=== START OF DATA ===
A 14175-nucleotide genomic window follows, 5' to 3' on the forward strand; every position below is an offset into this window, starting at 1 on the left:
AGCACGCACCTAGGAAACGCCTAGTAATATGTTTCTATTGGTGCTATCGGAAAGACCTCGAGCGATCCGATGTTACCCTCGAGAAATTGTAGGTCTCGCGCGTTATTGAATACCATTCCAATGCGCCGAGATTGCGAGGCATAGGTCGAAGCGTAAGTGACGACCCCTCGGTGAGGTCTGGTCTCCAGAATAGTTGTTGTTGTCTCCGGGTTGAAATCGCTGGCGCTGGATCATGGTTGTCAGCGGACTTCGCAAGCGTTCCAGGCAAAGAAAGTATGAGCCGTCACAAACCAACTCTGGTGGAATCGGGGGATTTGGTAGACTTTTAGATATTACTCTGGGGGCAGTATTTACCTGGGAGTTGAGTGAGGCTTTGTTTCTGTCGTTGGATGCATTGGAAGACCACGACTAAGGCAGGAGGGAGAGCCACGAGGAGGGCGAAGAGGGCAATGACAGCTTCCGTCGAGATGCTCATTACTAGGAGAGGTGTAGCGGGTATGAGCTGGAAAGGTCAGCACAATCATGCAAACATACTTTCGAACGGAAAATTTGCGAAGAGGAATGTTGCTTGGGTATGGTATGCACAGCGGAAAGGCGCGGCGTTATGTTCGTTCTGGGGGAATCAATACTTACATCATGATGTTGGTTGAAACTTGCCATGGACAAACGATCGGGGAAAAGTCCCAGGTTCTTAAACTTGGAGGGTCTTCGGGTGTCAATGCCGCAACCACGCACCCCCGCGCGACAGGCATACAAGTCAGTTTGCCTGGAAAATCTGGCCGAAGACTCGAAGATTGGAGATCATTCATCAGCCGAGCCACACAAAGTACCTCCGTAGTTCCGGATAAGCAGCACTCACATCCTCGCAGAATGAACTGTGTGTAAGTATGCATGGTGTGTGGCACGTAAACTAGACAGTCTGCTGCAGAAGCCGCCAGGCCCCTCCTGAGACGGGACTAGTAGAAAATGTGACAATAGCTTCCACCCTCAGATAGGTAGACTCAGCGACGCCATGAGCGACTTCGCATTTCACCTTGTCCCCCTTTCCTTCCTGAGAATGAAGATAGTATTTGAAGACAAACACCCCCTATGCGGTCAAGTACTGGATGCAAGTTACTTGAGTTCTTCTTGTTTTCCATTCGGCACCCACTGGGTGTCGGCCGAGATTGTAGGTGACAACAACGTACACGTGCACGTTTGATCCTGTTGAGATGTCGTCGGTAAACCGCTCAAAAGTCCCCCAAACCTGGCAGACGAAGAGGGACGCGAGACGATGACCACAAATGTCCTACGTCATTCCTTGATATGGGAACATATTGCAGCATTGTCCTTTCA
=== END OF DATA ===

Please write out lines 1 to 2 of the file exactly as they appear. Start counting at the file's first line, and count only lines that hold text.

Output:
A 14175-nucleotide genomic window follows, 5' to 3' on the forward strand; every position below is an offset into this window, starting at 1 on the left:
AGCACGCACCTAGGAAACGCCTAGTAATATGTTTCTATTGGTGCTATCGGAAAGACCTCGAGCGATCCGATGTTACCCTCGAGAAATTGTAGGTCTCGCGCGTTATTGAATACCATTCCAATGCGCCGAGATTGCGAGGCATAGGTCGAAGCGTAAGTGACGACCCCTCGGTGAGGTCTGGTCTCCAGAATAGTTGTTGTTGTCTCCGGGTTGAAATCGCTGGCGCTGGATCATGGTTGTCAGCGGACTTCGCAAGCGTTCCAGGCAAAGAAAGTATGAGCCGTCACAAACCAACTCTGGTGGAATCGGGGGATTTGGTAGACTTTTAGATATTACTCTGGGGGCAGTATTTACCTGGGAGTTGAGTGAGGCTTTGTTTCTGTCGTTGGATGCATTGGAAGACCACGACTAAGGCAGGAGGGAGAGCCACGAGGAGGGCGAAGAGGGCAATGACAGCTTCCGTCGAGATGCTCATTACTAGGAGAGGTGTAGCGGGTATGAGCTGGAAAGGTCAGCACAATCATGCAAACATACTTTCGAACGGAAAATTTGCGAAGAGGAATGTTGCTTGGGTATGGTATGCACAGCGGAAAGGCGCGGCGTTATGTTCGTTCTGGGGGAATCAATACTTACATCATGATGTTGGTTGAAACTTGCCATGGACAAACGATCGGGGAAAAGTCCCAGGTTCTTAAACTTGGAGGGTCTTCGGGTGTCAATGCCGCAACCACGCACCCCCGCGCGACAGGCATACAAGTCAGTTTGCCTGGAAAATCTGGCCGAAGACTCGAAGATTGGAGATCATTCATCAGCCGAGCCACACAAAGTACCTCCGTAGTTCCGGATAAGCAGCACTCACATCCTCGCAGAATGAACTGTGTGTAAGTATGCATGGTGTGTGGCACGTAAACTAGACAGTCTGCTGCAGAAGCCGCCAGGCCCCTCCTGAGACGGGACTAGTAGAAAATGTGACAATAGCTTCCACCCTCAGATAGGTAGACTCAGCGACGCCATGAGCGACTTCGCATTTCACCTTGTCCCCCTTTCCTTCCTGAGAATGAAGATAGTATTTGAAGACAAACACCCCCTATGCGGTCAAGTACTGGATGCAAGTTACTTGAGTTCTTCTTGTTTTCCATTCGGCACCCACTGGGTGTCGGCCGAGATTGTAGGTGACAACAACGTACACGTGCACGTTTGATCCTGTTGAGATGTCGTCGGTAAACCGCTCAAAAGTCCCCCAAACCTGGCAGACGAAGAGGGACGCGAGACGATGACCACAAATGTCCTACGTCATTCCTTGATATGGGAACATATTGCAGCATTGTCCTTTCA